- Yeast or bacterial infections
Photo by Angel Luciano
Unfortunately, the role of the skin microbiome and health in dogs has not been heavily investigated. For example, it is not clear yet whether the skin microbiome changes in response to these conditions, or whether the composition of the skin microbiome influences or leads to these conditions. More research is still needed and encouraged!
What is the role of diet and the skin microbiome for dogs?
While the role of diet on the gastrointestinal microbiome has been heavily studied, its effects on the skin microbiome have not been investigated to the same extent. However, we do know that diet can influence skin and coat health.
For example, omega-6 and -3 fatty acids are well known for their role in promoting skin and coat health in dogs. Fatty acids are involved in the skin barrier function and regulating inflammation. Together, the omega fatty acids can help reduce itching, scaling, and redness associated with allergies, while also promoting the production of healthy skin oils that improve coat shine and texture.
In addition, proteins play an important role in skin and coat health in dogs because they are the building blocks of the skin and fur. Proteins are made up of amino acids, which are essential for the growth, repair, and maintenance of the skin and coat.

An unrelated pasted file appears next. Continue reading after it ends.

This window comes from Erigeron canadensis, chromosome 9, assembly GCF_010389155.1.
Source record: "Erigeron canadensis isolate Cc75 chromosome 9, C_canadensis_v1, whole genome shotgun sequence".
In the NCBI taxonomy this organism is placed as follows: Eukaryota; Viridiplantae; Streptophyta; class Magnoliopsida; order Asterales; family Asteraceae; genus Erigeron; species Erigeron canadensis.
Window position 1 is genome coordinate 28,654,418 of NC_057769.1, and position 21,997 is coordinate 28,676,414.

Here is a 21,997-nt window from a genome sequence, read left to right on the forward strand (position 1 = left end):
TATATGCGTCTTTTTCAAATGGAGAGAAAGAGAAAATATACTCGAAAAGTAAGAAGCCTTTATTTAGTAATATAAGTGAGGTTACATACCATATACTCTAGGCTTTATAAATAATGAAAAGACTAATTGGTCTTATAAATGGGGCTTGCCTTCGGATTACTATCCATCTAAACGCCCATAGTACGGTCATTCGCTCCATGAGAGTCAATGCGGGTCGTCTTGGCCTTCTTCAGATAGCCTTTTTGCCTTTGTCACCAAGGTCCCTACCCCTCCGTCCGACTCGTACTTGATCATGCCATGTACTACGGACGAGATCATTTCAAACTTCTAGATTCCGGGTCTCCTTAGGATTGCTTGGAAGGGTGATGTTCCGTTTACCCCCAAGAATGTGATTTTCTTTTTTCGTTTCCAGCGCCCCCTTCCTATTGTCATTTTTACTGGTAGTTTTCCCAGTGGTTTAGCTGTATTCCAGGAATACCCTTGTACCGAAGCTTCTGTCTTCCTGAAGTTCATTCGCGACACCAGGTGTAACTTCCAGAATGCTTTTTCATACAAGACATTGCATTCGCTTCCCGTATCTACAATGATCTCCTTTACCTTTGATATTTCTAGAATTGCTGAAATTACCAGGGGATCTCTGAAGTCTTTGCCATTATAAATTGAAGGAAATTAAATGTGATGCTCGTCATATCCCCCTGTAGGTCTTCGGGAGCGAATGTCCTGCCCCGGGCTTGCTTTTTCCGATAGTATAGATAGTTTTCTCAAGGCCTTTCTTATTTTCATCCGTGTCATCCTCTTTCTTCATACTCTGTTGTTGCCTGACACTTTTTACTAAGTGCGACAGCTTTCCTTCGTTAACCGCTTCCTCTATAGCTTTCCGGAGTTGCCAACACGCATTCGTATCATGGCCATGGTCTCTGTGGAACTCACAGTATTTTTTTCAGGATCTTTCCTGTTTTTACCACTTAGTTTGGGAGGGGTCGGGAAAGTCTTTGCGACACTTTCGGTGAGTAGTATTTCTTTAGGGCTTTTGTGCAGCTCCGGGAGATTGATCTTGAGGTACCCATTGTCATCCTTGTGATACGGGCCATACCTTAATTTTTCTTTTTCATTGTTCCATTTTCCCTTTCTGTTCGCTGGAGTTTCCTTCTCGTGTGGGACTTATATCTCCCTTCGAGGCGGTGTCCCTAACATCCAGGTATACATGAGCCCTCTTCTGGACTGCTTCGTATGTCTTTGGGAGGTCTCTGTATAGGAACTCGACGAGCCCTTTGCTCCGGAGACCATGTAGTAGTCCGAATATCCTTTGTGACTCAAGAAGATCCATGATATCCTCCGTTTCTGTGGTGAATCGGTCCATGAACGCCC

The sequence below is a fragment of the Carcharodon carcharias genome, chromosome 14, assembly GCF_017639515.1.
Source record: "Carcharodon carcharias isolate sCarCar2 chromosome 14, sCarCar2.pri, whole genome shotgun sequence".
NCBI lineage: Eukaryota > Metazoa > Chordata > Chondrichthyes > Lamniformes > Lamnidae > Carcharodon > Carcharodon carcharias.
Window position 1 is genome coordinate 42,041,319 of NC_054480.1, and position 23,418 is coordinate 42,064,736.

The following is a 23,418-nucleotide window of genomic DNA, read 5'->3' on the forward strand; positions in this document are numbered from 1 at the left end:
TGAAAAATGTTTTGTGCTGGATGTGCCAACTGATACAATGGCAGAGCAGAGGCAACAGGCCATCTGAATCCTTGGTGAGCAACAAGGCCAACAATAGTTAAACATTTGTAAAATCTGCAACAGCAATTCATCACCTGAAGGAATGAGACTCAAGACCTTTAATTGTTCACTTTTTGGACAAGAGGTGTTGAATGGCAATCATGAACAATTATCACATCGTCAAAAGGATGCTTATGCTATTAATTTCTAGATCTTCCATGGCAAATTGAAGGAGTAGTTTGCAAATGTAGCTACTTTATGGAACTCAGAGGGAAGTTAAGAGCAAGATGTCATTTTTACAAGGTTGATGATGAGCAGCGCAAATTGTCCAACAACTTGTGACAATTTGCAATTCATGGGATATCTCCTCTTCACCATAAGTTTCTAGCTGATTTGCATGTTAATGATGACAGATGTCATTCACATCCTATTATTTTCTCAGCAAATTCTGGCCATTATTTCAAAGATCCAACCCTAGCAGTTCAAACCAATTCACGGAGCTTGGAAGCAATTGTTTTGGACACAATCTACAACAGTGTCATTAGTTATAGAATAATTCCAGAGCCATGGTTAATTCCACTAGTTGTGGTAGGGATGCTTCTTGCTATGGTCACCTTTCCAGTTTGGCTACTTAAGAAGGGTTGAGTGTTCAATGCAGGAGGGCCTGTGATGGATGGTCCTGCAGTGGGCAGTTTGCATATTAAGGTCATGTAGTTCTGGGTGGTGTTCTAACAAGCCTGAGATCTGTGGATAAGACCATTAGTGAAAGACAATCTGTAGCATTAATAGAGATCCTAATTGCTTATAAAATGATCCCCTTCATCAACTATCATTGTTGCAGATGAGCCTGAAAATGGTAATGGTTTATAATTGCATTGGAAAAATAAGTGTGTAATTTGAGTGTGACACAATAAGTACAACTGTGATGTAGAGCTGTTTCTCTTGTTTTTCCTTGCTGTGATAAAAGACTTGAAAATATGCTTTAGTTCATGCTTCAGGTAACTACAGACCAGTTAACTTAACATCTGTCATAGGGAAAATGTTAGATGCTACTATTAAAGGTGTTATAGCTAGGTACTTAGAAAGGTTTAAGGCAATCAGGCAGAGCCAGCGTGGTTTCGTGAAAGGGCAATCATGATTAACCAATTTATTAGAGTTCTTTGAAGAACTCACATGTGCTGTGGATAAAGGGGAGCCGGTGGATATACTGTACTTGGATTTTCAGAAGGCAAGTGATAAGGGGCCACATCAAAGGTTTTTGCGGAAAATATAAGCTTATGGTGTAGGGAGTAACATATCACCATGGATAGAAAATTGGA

Photo by Alvan Nee
Cysteine and methionine are sulfur-containing amino acids that are essential for keratin formation (the main structural protein found in the skin, hair, and nails) which provides strength and elasticity to these tissues. Methionine is also involved in the production of natural pigments that give the coat its colour.
The role of proteins in the immune system may also be important in skin health. The skin is a site of many immune reactions, and a healthy immune system is important for protecting the skin from infections and allergies. Proteins are essential for the production of antibodies and other immune cells that help fight off infections and allergens.